Investors could have also played a thesis based on increased demand and improved sentiment for luxury goods more broadly. This would’ve led them to luxury titans like LVMH and Hermes. While those - as larger, more stable businesses - didn’t boom quite as hard, they also haven’t similarly suffered during the downturn, showing greater resilience and bottoming more quickly. Those well-known names outperformed the broader S&P Global Luxury Goods Index. 

Of the three companies (WOSG, LVMH, and HRMS), approximate monthly returns demonstrate the highest correlation between the WatchCharts Index and WOSG, which is perhaps not a surprise. Still, it’s essentially no correlation at all at 0.13. The other two companies’ returns, though, exhibit -0.12 and -0.08 correlations respectively. Similarly, the price correlation between WatchCharts and WOSG is considerably higher and positive at 0.82, while it's 0.71 for LVMH and 0.68 for HRMS.

The verdict? It’s a short time period, but Watches of Switzerland would’ve best provided exposure to the boom in luxury watch markets, though imperfectly. Whether that would hold up over a longer period is a large unknown, particularly as demand grows for low supply, secondary market watches and the supply of new, primary market watches perhaps fails to keep pace.

As in watches, publicly traded companies in the wine & spirits space offer exposure predominantly to producers and distributors, rather than those really operating in secondary markets for rare vintages. LVMH plays host to 25 wine & spirits “houses”, but that portion of the business accounts only for about 10% of revenue, whereas fashion & leather goods make up close to 50%. As a result, while it tracked fairly close to the Fine Wine Market Index from Sotheby’s until 2014, the following years resulted in a significant divergence in LVMH’s favor. Monthly returns of the index and LVMH show very little correlation at 0.13, though the similar price trends yield a price correlation of 0.90. You would’ve done very well investing in LVMH, but not as a representative proxy for the wine market. You could also use broad Liv-Ex indices to represent the wine market, but ultimately to similar effect.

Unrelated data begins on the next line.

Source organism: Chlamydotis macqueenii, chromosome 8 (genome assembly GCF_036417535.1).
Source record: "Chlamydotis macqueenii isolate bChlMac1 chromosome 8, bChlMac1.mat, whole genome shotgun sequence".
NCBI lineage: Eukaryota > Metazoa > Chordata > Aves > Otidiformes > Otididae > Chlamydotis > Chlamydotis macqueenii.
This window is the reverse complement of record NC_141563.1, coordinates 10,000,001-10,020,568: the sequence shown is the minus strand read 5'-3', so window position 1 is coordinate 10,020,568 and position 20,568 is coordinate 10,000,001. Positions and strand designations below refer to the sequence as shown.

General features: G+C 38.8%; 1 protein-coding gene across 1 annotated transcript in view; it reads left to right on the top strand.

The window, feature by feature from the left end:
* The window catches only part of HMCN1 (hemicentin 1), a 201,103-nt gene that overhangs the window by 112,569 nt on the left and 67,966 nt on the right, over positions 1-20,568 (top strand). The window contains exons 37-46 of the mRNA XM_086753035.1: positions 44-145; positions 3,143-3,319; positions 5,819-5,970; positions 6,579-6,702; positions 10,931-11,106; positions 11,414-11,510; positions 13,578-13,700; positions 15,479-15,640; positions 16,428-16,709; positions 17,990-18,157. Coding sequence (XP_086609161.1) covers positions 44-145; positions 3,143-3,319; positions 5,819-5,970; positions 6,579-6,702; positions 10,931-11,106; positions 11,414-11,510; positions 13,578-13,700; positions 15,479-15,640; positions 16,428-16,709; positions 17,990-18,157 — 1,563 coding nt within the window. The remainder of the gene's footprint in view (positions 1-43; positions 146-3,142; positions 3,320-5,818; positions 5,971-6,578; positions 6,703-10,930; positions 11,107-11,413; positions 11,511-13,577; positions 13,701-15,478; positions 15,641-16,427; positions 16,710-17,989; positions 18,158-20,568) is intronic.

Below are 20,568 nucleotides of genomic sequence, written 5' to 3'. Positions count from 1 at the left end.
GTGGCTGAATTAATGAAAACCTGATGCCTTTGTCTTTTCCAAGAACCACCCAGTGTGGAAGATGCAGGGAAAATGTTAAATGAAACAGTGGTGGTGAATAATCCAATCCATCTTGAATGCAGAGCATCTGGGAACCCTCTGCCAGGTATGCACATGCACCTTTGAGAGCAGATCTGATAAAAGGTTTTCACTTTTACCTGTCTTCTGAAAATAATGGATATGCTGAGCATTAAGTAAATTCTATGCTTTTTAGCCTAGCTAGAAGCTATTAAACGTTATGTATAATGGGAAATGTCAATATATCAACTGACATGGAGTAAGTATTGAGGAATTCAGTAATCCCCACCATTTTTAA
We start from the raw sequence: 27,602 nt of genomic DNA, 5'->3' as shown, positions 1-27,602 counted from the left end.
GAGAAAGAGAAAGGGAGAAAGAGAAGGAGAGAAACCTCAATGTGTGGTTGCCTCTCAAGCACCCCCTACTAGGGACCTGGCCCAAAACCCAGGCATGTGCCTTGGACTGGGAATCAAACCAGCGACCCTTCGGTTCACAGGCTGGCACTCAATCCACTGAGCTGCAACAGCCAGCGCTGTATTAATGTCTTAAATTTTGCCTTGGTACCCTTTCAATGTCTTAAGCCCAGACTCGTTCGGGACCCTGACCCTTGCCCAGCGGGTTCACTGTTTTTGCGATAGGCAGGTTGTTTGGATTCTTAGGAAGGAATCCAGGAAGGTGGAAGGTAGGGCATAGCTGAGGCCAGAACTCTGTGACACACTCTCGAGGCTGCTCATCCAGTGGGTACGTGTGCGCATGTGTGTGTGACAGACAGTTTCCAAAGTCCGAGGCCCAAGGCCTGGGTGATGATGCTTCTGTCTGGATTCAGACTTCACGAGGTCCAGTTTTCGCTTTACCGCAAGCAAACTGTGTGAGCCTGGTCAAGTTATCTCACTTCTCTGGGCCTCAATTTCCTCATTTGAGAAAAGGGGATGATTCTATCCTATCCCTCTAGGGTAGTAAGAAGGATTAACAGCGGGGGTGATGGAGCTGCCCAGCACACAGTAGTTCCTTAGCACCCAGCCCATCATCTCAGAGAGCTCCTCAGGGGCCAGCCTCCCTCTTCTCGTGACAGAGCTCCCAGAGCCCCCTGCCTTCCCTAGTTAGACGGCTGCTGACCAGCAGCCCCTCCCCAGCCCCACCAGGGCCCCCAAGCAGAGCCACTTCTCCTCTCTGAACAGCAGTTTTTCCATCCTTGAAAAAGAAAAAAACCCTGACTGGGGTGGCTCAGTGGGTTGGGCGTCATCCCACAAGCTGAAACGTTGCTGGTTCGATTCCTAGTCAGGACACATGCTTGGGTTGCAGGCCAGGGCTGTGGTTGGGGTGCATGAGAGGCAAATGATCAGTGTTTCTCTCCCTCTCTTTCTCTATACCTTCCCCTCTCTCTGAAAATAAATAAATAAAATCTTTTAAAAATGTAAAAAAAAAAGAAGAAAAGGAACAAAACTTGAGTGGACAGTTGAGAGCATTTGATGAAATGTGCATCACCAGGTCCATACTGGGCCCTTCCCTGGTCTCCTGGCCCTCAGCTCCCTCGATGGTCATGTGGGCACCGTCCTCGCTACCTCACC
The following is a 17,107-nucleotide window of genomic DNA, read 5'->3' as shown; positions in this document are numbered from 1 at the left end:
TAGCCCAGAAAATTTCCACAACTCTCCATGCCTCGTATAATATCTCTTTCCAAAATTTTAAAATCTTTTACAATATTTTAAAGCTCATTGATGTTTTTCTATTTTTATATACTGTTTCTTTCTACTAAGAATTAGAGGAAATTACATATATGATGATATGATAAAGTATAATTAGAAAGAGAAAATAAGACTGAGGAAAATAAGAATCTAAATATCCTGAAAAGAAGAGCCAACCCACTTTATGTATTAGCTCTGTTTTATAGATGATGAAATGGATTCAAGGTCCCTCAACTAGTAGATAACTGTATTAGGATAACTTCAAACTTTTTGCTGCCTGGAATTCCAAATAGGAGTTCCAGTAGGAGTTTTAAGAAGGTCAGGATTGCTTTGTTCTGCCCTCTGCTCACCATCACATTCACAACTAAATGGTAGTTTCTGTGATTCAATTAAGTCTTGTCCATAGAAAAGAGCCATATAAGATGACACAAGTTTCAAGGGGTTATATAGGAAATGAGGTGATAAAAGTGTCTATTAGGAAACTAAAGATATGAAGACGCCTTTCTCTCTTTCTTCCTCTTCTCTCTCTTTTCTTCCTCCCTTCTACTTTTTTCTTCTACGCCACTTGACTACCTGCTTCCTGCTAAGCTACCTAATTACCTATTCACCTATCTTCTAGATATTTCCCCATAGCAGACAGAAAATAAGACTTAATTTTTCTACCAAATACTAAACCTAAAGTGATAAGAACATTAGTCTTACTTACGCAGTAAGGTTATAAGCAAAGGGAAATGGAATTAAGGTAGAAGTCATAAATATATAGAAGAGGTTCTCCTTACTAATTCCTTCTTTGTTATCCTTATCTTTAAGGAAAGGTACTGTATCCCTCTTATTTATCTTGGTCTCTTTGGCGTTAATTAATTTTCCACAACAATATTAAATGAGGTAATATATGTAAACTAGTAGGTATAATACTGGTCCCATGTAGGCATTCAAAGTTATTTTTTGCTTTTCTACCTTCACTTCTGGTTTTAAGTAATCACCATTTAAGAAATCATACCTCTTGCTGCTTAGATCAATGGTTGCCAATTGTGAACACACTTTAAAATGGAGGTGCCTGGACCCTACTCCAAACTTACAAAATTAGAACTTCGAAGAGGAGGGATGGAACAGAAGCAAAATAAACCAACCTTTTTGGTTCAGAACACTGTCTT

Diageo and Ricard Pernod are solely beverage focused, and the results are reflective of that, at least in comparison to LVMH. Both offer higher correlations to the Sotheby’s Fine Wine Index, though correlations of monthly return remain modest at 0.21 for DGEO and 0.20 for PERP. The price correlations are ever so slightly higher than for LVMH at 0.91 and 0.92 respectively. DGEO annual returns offer 0.69 correlation to the Sotheby’s index, higher than LVMH at 0.48. Ricard Pernod has the lowest annual return correlation of the bunch at 0.42. You’ll notice quite comparable drawdowns in both 2008 and 2022, and the Fine Wine index managed to escape the brief 2020 swoon. 

Diageo perhaps tracks the wine index best, though it did underperform over the period, particularly in more robust recent years for wine’s secondary market. Wine market performance is quite nuanced, though, and rational theses can be built at the region and vintage level to achieve better returns. So, while broad market exposure may have been somewhat replicable in the past, the landscape may become more complicated in the future, especially with the increase in sophistication in wine’s secondary markets, 

Rare Whiskey’s Icon 100 index more handily outstrips both DGEO and PERP thanks to the surge in demand for rare spirits over the last decade. There’s little in the way of monthly return correlations, with both stocks exhibiting correlation below 0.1. Same goes for annual returns. Price correlations are high over the period, but given the trend, that means little. Ultimately, there’s little reason to believe that exposure to the most collectable and sought after scotch (acknowledging index selection bias) can be at all replicated via the publicly traded equity markets, though perhaps that will change as the market matures and undergoes further cyclicality.